MSM

President William Clinton at Closing Session of AIDS 2012. {Photo credit: © IAS/Steve Shapiro - Commercialimage.net.}Photo credit: © IAS/Steve Shapiro - Commercialimage.net.

It's been nearly two weeks since former President William J. Clinton closed the last session of the XIX International AIDS Conference (AIDS 2012) and delegates returned home.

This year's conference featured commitment and calls for an AIDS-free generation, a growing interest in Option B+, and new research towards a cure.  Here are some reflections from what we learned at AIDS 2012, where we truly started "turning the tide together".

Clinton calls for a blueprint toward an AIDS-free generation

Secretary Hilary Rodham Clinton announced significant funding towards preventing mother-to-child transmission (PMTCT) of HIV, South Africa’s plan for voluntary medical male circumcision, and money for “implementation research,” civil society, and country-led plans. Sec. Clinton also called on Ambassador Eric Goosby to provide a blueprint for achieving an AIDS-free generation during her plenary address. Numerous other stakeholders echoed her commitment. But, if we really want to achieve an AIDS-free generation, the $7 billion funding gap that stands between where we are now, and where we should be, will need to be erased

The results from the first Pre-exposure Prophylaxis (PrEP) clinical trial, the iPrEx Study, were just made public and published in today’s issue of the New England Journal of Medicine. In short, the trial showed an overall 44% efficacy in preventing HIV infection in gay, bisexual and transgender subjects who took the daily fixed dose combination antiretroviral pill Truvada (tenofovir [TDF] and emtracitabine [FTC]), compared with participants receiving a placebo. This is the first evidence that oral antiretroviral medications, taken by HIV-negative people before exposure to HIV can reduce the risk of HIV infection. iPrEx is also the first trial showing effectiveness of a new biomedical prevention tool in gay men and other men who have sex with men.

The iPrEx trial enrolled 2,499 participants across 11 sites in six countries---Brazil, Ecuador, Peru, South Africa, Thailand and the United States. It is the first PrEP effectiveness trial to report results. This trial was one of a suite of PrEP trials currently ongoing in a range of populations around the world.

The AIDS 2010 conference theme “Rights Now, Right Here” was delivered loudly, clearly, and passionately throughout the week in Vienna as delegates discussed the practical and urgent implications for truly gaining universal access to HIV treatment, prevention, and care. Over 10 million HIV positive people are without access to treatment, without universal access, the MDGs will not be achieved by 2015.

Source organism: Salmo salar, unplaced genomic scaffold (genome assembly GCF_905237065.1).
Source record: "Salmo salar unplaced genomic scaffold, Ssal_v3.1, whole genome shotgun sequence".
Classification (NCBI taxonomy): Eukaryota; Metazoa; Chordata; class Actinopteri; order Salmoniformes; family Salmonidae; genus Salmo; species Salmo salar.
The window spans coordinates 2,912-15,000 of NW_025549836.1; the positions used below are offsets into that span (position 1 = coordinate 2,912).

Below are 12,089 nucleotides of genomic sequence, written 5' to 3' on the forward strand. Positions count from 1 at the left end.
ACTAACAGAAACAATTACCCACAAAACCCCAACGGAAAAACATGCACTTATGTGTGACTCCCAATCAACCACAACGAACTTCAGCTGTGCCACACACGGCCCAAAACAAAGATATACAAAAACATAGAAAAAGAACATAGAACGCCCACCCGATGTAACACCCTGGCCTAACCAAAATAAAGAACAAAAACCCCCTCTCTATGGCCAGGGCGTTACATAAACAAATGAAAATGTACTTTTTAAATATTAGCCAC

Human rights violations are a barrier to learning about the epidemic or receiving critical prevention information. Some HIV positive people are subject to unethical surveillance. Human rights violations contribute to transmission of HIV (such as from rape in prisons or domestic violence) and, in too many countries, being HIV positive is a criminal offense. Stigma, discrimination, and persecution are all huge barriers to HIV testing, care, and support. Universal access to human rights by all is what will lead to universal treatment, prevention, and care, not the reverse. Realizing the full protection of human rights is the first step to enhancing efficiency in these programs. The right to live life free of stigma and discrimination and the right to health care including treatment, prevention, care, and needle exchange and substitution treatment are essential.

Originally appeared in GLOBAL HEALTH magazine.

Men who have sex with men (MSM) bear a disproportionate share of the HIV/AIDS burden in Eastern Europe and Central Asia, but data on and services for this population are woefully inadequate. With a better understanding of this marginalized community's needs, donors and implementers can help support effective policies and programs for MSM infected and affected by HIV.

In Eastern Europe and Central Asia, as in many parts of the world, the HIV epidemic among MSM is underreported and under”acknowledged. The lack of official reports on HIV among men who have sex with men might enable governments to avoid prioritizing or even offering interventions, and HIV programmers can fail to reach those most in need.

Without the data and analysis of MSM issues it is easy for governments and HIV/AIDS programmers to not develop MSM programs and interventions as: (a) no data means it can look like MSM is not a problem and therefore not a priority and (b) lack of recognition of the issue means that it is easy for governments'/programmers' own homophobia to get in the way of developing programming.

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